You are here

MASINJA, Malawi – Eighty six year-old Alice Sabuni has a lot to smile about. For 66 years she lived with a fistula after a difficult childbirth when just a teenager, but now she is healed.

Alice’s mother died when she was 14 years old and she married two years later. By the age of 17, she was pregnant with her first child. But after giving birth she developed a fistula, a condition she has lived with since 1949.

An obstetric fistula is a childbearing injury caused by obstructed labour without timely medical intervention, such as a Caesarean section. The prolonged labour and sustained pressure of the baby’s head on the mother’s pelvic bone, damages most of the soft tissues and creates a hole – or fistula – between the vagina and the bladder and/or rectum. The result is the leaking of urine and/or faeces. When this occurs, the woman has no control over it and suffers neglect and the violation of her human rights.

Fistula caused by obstructed labour

Alice remembers that when she went into labour, her family delayed her trip to hospital for almost two days. She managed to give birth at the mission hospital but she became incontinent as a result. She returned for treatment twice but her condition did not improve.

Alice thought that she would have to live with the fistula for the rest of her life. Her sisters accepted her condition and they helped keep her secret all through the years.

She is very strong. She looked after us and she has been doing various household tasks, including farming, throughout these years. - Alice's sister, Melia Wesele

Amazingly, despite her suffering she managed to give birth to another five children. None of them knew of her condition, and nor did any of her friends.

Her younger sister, Melia Wesele, who was born in 1936, said that Alice’s condition has haunted her for a long time. “She is very strong. She looked after us and she has been doing various household tasks, including farming, throughout these years.”

In some respects Alice was lucky – unlike most women who develop a fistula during an obstructed labour, her husband stayed with her and together, they had more children. “I think this man loved me a lot because I do not think most men would stay with a woman who had this condition,” she said.

Her husband left her

Alice Sabuni at home with her son, niece and daughter-in-law. She has healed well after the fistula repair and is now happy. © UNFPA /  Henry Chimbali

However, 15 years ago her husband, James Sabuni, 88, left her and married another woman. She still believes there could be a reason other than her fistula to explain why he left her. “He sometimes comes here, we chat and laugh at some stories,” said Alice.

Today she lives with her son and daughter-in-law at Masinja Village in Traditional Authority Somba, Blantyre district, less than three kilometres from her home village. It is about 60 kilometres from the city of Blantyre and about 130km from Mulanje district hospital, where her fistula was repaired last year.

According to a relative, there were times when people thought Alice had been bewitched, due to her condition. It is common in communities such as hers to believe that such conditions are a result of witchcraft, an observation that Alice also agreed with. She said she had tried a few traditional medicines from traditional healers, but none of them helped.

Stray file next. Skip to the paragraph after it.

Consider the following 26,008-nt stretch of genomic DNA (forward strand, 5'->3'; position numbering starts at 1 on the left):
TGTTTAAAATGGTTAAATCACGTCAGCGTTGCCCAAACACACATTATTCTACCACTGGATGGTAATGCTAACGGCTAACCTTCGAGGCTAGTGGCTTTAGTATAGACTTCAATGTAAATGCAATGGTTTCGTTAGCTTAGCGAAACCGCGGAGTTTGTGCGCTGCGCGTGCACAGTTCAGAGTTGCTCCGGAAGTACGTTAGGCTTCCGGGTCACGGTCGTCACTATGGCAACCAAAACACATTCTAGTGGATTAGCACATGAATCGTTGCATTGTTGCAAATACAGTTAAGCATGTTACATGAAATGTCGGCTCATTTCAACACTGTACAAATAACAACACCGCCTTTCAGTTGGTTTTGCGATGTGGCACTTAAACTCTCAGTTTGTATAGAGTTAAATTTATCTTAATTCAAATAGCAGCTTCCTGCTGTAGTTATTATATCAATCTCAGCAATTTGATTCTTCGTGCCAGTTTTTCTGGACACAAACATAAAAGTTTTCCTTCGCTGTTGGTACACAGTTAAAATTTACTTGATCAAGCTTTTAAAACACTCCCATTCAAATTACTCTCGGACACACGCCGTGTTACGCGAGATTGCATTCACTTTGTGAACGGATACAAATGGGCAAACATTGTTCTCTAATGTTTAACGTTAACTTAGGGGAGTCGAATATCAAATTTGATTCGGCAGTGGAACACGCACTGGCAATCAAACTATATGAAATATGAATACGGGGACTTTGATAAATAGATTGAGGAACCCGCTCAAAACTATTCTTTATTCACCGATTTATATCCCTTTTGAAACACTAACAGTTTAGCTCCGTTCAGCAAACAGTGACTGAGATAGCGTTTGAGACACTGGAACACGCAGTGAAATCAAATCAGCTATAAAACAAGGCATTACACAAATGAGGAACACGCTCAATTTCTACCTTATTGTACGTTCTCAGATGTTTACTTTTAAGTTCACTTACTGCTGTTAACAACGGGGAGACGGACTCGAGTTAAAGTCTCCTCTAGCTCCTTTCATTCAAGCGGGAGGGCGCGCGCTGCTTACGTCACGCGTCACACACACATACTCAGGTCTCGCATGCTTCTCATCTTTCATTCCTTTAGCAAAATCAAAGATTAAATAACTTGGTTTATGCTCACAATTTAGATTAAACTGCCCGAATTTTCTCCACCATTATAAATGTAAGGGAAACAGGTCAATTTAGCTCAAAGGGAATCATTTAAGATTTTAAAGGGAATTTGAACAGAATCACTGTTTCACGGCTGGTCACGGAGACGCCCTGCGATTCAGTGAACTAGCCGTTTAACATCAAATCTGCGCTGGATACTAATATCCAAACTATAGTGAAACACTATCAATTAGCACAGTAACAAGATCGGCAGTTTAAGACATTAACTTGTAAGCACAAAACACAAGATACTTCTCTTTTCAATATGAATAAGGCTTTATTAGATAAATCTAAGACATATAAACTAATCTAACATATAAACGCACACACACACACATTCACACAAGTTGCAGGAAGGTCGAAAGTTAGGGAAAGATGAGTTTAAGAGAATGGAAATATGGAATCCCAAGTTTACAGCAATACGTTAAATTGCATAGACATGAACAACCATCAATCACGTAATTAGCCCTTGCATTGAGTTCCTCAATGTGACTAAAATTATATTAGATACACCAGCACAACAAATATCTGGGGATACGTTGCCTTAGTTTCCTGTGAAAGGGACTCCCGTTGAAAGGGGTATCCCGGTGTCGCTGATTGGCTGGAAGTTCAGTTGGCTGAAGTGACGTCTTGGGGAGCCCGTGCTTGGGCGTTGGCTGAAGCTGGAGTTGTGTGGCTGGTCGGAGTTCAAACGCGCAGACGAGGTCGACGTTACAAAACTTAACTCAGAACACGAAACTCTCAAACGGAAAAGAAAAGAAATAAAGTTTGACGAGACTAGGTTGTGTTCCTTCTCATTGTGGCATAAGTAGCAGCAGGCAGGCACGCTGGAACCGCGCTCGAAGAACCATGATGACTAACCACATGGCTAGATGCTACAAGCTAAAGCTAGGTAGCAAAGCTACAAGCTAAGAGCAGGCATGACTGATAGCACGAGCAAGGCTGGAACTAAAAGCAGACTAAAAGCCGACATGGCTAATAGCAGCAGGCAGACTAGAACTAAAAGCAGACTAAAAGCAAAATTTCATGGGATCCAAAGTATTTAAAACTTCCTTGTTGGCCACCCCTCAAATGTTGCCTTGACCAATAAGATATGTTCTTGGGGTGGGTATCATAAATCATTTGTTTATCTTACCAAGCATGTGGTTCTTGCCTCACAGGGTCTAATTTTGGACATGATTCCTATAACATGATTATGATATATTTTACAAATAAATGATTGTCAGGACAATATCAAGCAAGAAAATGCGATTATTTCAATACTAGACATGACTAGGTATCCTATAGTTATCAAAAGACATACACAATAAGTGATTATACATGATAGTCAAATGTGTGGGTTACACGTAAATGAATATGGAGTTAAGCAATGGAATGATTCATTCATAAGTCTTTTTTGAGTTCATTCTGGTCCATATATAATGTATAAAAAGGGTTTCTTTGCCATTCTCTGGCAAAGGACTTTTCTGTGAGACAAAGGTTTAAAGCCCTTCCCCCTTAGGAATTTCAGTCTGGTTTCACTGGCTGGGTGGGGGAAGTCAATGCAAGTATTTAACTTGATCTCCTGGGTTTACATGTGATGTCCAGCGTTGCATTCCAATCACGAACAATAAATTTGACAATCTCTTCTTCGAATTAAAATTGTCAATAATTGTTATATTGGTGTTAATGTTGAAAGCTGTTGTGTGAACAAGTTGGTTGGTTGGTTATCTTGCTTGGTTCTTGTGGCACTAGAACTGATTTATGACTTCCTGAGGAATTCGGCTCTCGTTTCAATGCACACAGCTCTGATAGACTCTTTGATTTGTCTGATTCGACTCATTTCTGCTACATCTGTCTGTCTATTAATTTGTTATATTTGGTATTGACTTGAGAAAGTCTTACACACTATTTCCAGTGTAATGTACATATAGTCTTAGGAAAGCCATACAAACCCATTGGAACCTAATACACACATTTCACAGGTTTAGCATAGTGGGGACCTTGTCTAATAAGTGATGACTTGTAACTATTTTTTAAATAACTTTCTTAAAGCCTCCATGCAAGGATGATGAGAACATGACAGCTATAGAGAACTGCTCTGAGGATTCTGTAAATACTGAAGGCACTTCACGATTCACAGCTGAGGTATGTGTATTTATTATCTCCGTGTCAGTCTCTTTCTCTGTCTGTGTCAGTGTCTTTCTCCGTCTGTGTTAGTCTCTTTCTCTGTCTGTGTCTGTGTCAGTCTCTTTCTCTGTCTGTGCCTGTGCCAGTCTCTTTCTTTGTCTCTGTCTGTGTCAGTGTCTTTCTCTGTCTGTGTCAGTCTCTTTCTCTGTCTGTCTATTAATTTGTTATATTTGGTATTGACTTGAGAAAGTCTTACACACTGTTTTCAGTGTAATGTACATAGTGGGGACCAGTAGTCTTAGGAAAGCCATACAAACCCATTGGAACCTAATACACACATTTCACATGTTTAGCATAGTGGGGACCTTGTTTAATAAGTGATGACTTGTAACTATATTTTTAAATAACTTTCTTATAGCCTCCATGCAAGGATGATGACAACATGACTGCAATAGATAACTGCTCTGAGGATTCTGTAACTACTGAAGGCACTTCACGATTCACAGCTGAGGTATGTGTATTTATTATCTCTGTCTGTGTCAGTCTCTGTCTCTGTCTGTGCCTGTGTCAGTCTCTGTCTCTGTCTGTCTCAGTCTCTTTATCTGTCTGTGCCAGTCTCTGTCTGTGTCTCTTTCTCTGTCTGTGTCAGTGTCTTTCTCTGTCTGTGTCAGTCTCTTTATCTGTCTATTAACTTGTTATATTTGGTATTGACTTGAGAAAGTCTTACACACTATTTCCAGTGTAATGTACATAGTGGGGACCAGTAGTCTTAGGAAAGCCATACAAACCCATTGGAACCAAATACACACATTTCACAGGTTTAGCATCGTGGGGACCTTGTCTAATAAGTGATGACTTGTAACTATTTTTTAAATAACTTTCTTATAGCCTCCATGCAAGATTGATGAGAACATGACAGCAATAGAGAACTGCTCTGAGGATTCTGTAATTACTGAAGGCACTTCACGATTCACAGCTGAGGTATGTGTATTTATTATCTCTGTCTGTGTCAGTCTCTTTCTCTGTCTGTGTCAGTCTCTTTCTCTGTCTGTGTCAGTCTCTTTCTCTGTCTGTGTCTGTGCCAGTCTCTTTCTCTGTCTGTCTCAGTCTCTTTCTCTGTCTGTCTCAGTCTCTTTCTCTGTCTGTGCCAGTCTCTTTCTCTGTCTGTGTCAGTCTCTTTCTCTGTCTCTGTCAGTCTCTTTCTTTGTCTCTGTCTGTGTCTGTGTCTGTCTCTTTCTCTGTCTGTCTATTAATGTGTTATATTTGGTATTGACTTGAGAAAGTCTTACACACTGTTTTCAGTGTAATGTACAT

Support from UNFPA

Then help came in the form of the first ever fistula camp in her district, organized in November 2015 by UNFPA and Mulanje District Health Office.

I am healed, save for a few wounds that are taking time to heal. I would not have suffered much if I had received this treatment earlier. Regardless, I am a happy person now. - Alice Sabuni

Alice heard about the camp via a radio announcement and was taken to the hospital by her niece, Mulonya, despite the reluctance of some of their family members.

A total of 21 women received treatment during the two-week-long camp and four more were referred for specialized operations due to the seriousness of their condition.

Alice made tremendous progress, and she is recovering well. “I am healed, save for a few wounds that are taking time to heal,” she said, then asked: “Where were you all these 66 years? I would not have suffered much if I had received this treatment earlier. Regardless, I am a happy person now.” 

Extent of fistula in Malawi

Alice is just one of the many women who have suffered from a fistula but until last year, never had an opportunity to have it repaired. In Malawi, some studies have revealed a prevalence of obstetric fistula of 1.6 per 1000 women, with an estimated 20,000 women living with the condition.

Obstetric fistula is preventable but remains a major public health problem in the country. Its persistence is a sign that health systems are failing to meet the emergency obstetric care needs of pregnant women. Broader access to quality Caesarean sections would help enormously in the prevention of fistula.

Since 2007, UNFPA has supported the Government of Malawi in providing medical supplies, training of clinicians and provision of funding for fistula prevention, treatment and social reintegration programmes. Every year, UNFPA organizes fistula camps in selected districts of Malawi and women from the surrounding districts receive treatment.

Freedom from Fistula and Amref Health Africa have supported the Government of Malawi since 2011 with fistula treatment in Lilongwe and Mangochi, respectively. Most of their clients are mobilized through media campaigns and community awareness through traditional leaders and fistula survivors, who share their news with other potential patients.

By Henry Chimbali